During the last year, the Atlanta Jewish community has learned to adapt their celebrations to the new normal of living in a pandemic. Weddings and bar and bat mitzvah events have been held virtually or socially distanced outside to minimize the spread of COVID-19.
Despite an increasing number of people getting vaccinated, healthcare experts say these precautions should continue at least for the next several months.
“Frankly, it may be a bit too early to predict when the Jewish community – or any group of individuals – can begin having in-person simcha events,” said Dr. Phyllis Kozarsky, who works with the division of infectious diseases at the Centers for Disease Control and Prevention. “Our community is in crisis right now – and not just the Jewish community. We need all – despite vaccination – to continue to practice preventive measures such as mask wearing and social distancing.”
According to Kozarsky, who is also an infectious disease professor emerita at Emory University, the vaccine is “not a ‘silver bullet’ nor a get-out-of-jail-free card. It will prevent serious illness, hospitalizations and death, and we should all be thankful for that. We’re not sure whether it will greatly affect transmission right now, and there is such a small percent of our population immunized, it will take months to see changes.”
As of mid-February, 33 million Americans had received at least one of the two vaccinations required. Only 10 to 20 percent had received both vaccinations, according to Dr. Harry Heiman, a clinical associate professor in the Department of Health Policy & Behavioral Sciences in the School of Public Health at Georgia State University. In Georgia, 1.2 million vaccines had been given, but only 250,000 people had received two shots, he added.
Both Heiman and Kozarsky are among the small panel of experts that the Jewish Federation of Greater Atlanta have brought together in monthly meetings to advise leaders of the community about the coronavirus pandemic and how the Jewish community should respond.
The short answer to when in-person simchas can be held is not before late summer or fall, Heiman said. “And that’s being optimistic. During the last year, the community has been good in coming up with creative ways to celebrate and be respectful. Even after people get vaccinated, they still need to take precautions. Vaccines are not perfect and now we’re seeing the emergence of new variants.”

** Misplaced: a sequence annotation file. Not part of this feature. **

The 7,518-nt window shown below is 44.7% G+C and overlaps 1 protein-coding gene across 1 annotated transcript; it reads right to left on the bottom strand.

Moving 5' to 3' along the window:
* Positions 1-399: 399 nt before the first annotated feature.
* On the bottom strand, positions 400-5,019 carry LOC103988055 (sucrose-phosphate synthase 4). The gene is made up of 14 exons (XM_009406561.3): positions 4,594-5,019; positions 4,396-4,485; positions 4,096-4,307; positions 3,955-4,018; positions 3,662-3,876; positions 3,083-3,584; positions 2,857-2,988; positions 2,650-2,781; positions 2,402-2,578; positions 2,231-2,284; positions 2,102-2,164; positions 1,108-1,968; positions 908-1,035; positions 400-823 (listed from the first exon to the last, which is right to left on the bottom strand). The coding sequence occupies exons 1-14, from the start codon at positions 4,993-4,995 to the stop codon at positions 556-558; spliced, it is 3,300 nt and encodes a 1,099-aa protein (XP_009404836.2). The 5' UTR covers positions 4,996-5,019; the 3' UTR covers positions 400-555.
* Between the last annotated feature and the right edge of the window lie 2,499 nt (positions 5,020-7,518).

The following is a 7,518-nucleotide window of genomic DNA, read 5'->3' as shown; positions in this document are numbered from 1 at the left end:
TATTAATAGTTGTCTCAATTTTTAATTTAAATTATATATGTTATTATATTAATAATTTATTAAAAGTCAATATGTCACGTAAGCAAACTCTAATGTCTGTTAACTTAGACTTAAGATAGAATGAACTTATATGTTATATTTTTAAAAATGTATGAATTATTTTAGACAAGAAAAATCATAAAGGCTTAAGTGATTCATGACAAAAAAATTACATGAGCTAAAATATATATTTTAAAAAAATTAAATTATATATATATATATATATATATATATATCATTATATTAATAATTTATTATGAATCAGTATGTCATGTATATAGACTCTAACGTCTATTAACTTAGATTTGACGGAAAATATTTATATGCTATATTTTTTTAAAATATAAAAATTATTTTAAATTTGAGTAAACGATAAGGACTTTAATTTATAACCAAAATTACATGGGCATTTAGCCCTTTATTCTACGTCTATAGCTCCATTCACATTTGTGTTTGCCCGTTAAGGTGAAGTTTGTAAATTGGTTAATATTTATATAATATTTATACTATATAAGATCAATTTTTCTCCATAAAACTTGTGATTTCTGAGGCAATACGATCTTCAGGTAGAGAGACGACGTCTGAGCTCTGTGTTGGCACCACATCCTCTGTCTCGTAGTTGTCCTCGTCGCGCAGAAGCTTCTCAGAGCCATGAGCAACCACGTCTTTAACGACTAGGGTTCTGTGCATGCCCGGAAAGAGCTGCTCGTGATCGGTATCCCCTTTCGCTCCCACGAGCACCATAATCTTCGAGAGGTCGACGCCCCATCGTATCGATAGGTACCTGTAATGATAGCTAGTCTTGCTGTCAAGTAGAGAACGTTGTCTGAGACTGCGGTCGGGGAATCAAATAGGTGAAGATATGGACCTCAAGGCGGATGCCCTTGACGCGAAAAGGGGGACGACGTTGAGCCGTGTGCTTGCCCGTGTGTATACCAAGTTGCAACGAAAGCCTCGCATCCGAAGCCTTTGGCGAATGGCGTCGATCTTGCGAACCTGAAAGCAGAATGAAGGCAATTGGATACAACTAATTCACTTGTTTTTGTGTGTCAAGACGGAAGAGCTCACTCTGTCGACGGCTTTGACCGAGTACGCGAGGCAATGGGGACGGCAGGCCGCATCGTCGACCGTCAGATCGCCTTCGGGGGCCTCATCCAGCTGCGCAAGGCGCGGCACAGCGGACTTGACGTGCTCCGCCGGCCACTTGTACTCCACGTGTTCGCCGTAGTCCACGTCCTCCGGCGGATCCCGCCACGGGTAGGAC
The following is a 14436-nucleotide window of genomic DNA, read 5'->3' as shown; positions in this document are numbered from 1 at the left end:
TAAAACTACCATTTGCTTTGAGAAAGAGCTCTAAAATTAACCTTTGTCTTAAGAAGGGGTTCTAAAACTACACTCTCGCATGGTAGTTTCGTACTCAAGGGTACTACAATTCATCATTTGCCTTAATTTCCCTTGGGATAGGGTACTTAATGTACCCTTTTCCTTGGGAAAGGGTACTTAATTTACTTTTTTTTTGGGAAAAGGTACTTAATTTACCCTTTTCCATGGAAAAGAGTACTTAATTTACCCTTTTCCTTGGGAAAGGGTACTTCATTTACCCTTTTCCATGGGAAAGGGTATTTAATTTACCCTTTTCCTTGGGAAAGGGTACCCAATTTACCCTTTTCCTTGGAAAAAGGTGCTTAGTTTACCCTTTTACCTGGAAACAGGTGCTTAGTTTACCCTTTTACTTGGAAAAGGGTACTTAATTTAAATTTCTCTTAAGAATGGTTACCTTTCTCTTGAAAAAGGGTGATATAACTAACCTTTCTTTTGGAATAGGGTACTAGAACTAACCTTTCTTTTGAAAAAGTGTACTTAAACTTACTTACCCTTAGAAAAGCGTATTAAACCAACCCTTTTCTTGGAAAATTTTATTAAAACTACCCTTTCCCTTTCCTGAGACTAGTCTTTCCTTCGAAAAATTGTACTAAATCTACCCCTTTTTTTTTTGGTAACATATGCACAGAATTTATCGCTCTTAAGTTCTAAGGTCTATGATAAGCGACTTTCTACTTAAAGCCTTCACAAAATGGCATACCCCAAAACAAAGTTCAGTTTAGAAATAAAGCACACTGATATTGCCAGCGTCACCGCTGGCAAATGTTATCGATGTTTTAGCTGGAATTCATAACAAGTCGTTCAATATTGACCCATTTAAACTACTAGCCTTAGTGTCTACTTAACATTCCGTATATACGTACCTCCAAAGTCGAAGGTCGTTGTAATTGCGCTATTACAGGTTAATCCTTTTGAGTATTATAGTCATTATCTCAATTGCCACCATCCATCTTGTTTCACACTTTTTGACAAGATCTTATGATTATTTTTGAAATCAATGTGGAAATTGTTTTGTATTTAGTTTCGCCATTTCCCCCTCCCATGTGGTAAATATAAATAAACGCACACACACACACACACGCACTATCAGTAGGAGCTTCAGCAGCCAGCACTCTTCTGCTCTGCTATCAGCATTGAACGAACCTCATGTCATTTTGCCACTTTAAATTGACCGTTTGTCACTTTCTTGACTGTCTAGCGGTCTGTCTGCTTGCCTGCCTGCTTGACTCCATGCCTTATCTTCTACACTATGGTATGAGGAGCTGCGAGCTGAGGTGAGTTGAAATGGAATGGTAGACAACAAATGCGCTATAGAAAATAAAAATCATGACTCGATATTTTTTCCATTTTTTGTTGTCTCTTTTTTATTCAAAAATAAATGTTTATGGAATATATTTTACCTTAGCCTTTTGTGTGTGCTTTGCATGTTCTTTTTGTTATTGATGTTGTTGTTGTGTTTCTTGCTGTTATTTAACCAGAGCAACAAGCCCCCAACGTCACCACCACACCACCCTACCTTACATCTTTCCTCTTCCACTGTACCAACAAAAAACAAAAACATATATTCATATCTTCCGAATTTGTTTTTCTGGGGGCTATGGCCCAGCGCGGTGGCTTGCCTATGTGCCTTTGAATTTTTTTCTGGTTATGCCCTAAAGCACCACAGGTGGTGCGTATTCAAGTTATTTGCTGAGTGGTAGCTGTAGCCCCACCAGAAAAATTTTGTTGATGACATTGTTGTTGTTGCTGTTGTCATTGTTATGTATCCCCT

According to Kozarsky, “in the next few months, we will know more about how these variants (mutations) will affect our community and vaccination.”
Moreover, Heiman points out that the community should be particularly hesitant about holding in-person bar and bat mitzvah celebrations because children under 16 are not getting vaccinated for now. “There has been no testing for those under 12,” he said.
“I can’t think of a worst scenario than to cause a person to be hospitalized, or worse, dying, as a result of celebrating a simcha.”
Heiman said he is “very concerned” that people will become too confident in the vaccination process and let down their guards. “You should not change your behavior even after getting a vaccine,” he said. Vaccinations are “both individual activities and communal activities. They are individual responsibilities and communal responsibilities. Taking care of others is a Jewish value. We want to get to herd immunity, which would be 75 to 80 percent” of the population.
Even if in-person simchas could be planned for late summer or fall, rather than having 200 people indoors, perhaps only 20 should be invited for an outdoor event, Heiman said.
Kozarsky agreed. “Hold tight for now; keep as optimistic as possible; and get vaccinated when your time comes,” she advised. She added that everyone should encourage friends, acquaintances and family members to get vaccinated as well.